Let's hope a newly elected government has the coherence and leadership to begin to deal right away with the mess in infrastructure, learning from what has gone wrong before. There are problems galore with our infrastructure, but a couple of examples stand out for what to look out for and avoid in future initiatives. There's little doubt that we must improve our approach to projects and undertakings in terms of functionality and efficiency, and that digital infrastructure is a key requirement.
While this article is on prioritising digital infrastructure, let us not underestimate the problems of deficient infrastructure. For sustained high growth, equally critical needs relating to power and logistics, with its interdependent linkages between transportation - by road, rail, air and water, and the associated holding/staging areas of terminals, airports and ports - need to be addressed with organisation and capital for capacity and de-bottlenecking.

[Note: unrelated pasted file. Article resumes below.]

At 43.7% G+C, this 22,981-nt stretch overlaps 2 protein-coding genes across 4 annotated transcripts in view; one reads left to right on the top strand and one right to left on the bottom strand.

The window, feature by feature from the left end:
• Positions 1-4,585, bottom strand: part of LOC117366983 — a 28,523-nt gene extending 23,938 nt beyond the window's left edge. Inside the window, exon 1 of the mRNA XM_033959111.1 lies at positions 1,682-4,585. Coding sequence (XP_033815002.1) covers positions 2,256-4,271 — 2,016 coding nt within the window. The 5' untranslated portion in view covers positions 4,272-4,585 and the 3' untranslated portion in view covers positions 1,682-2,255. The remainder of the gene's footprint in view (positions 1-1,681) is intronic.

One example is the multiplicity of schemes to register individuals, including the Unique Identification (UID) or Aadhaar scheme, the National Population Register (NPR), the multipurpose national identity card, the voter identification card, and so on1. Another example is the National Optical Fibre Network (NOFN) by Bharat Broadband Network Limited (BBNL). Accepting for the moment that these projects are well intentioned, there seem to be flaws right from the design stage, and on through execution. While the fallout from past errors has to be dealt with, it's most important to avoid these mistakes in fresh initiatives.